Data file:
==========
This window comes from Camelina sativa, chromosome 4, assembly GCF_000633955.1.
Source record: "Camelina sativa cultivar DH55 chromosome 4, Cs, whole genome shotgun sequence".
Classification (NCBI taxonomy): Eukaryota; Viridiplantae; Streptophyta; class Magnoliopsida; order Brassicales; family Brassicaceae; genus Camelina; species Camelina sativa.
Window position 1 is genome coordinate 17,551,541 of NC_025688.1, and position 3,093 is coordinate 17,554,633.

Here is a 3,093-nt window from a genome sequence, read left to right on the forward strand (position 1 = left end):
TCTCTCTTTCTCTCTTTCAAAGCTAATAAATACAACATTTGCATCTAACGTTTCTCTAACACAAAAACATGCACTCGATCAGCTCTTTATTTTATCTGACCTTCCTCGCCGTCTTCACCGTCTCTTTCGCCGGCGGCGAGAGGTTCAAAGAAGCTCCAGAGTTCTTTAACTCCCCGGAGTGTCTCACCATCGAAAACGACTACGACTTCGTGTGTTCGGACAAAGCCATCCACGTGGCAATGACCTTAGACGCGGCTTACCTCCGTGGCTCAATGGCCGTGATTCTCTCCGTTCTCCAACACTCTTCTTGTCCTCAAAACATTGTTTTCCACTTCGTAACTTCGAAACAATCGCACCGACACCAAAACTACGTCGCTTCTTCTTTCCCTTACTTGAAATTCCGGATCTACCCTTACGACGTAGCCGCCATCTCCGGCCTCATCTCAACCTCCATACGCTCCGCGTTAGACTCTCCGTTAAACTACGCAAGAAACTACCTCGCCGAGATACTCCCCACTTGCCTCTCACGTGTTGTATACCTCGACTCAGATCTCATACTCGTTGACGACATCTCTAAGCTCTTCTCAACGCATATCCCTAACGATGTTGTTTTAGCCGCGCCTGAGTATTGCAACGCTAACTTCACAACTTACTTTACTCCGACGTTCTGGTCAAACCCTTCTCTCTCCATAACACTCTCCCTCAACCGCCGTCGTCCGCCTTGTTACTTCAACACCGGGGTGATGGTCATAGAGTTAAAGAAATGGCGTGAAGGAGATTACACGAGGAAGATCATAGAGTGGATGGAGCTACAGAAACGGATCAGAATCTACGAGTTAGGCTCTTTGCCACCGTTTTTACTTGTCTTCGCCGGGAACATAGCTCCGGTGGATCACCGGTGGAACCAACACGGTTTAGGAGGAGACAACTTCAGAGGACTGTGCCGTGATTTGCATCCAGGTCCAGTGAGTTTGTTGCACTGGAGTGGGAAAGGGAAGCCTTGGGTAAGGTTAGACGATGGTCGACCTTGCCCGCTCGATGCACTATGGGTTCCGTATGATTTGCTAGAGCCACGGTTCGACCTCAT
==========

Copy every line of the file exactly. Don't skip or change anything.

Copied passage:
This window comes from Camelina sativa, chromosome 4, assembly GCF_000633955.1.
Source record: "Camelina sativa cultivar DH55 chromosome 4, Cs, whole genome shotgun sequence".
Classification (NCBI taxonomy): Eukaryota; Viridiplantae; Streptophyta; class Magnoliopsida; order Brassicales; family Brassicaceae; genus Camelina; species Camelina sativa.
Window position 1 is genome coordinate 17,551,541 of NC_025688.1, and position 3,093 is coordinate 17,554,633.

Here is a 3,093-nt window from a genome sequence, read left to right on the forward strand (position 1 = left end):
TCTCTCTTTCTCTCTTTCAAAGCTAATAAATACAACATTTGCATCTAACGTTTCTCTAACACAAAAACATGCACTCGATCAGCTCTTTATTTTATCTGACCTTCCTCGCCGTCTTCACCGTCTCTTTCGCCGGCGGCGAGAGGTTCAAAGAAGCTCCAGAGTTCTTTAACTCCCCGGAGTGTCTCACCATCGAAAACGACTACGACTTCGTGTGTTCGGACAAAGCCATCCACGTGGCAATGACCTTAGACGCGGCTTACCTCCGTGGCTCAATGGCCGTGATTCTCTCCGTTCTCCAACACTCTTCTTGTCCTCAAAACATTGTTTTCCACTTCGTAACTTCGAAACAATCGCACCGACACCAAAACTACGTCGCTTCTTCTTTCCCTTACTTGAAATTCCGGATCTACCCTTACGACGTAGCCGCCATCTCCGGCCTCATCTCAACCTCCATACGCTCCGCGTTAGACTCTCCGTTAAACTACGCAAGAAACTACCTCGCCGAGATACTCCCCACTTGCCTCTCACGTGTTGTATACCTCGACTCAGATCTCATACTCGTTGACGACATCTCTAAGCTCTTCTCAACGCATATCCCTAACGATGTTGTTTTAGCCGCGCCTGAGTATTGCAACGCTAACTTCACAACTTACTTTACTCCGACGTTCTGGTCAAACCCTTCTCTCTCCATAACACTCTCCCTCAACCGCCGTCGTCCGCCTTGTTACTTCAACACCGGGGTGATGGTCATAGAGTTAAAGAAATGGCGTGAAGGAGATTACACGAGGAAGATCATAGAGTGGATGGAGCTACAGAAACGGATCAGAATCTACGAGTTAGGCTCTTTGCCACCGTTTTTACTTGTCTTCGCCGGGAACATAGCTCCGGTGGATCACCGGTGGAACCAACACGGTTTAGGAGGAGACAACTTCAGAGGACTGTGCCGTGATTTGCATCCAGGTCCAGTGAGTTTGTTGCACTGGAGTGGGAAAGGGAAGCCTTGGGTAAGGTTAGACGATGGTCGACCTTGCCCGCTCGATGCACTATGGGTTCCGTATGATTTGCTAGAGCCACGGTTCGACCTCAT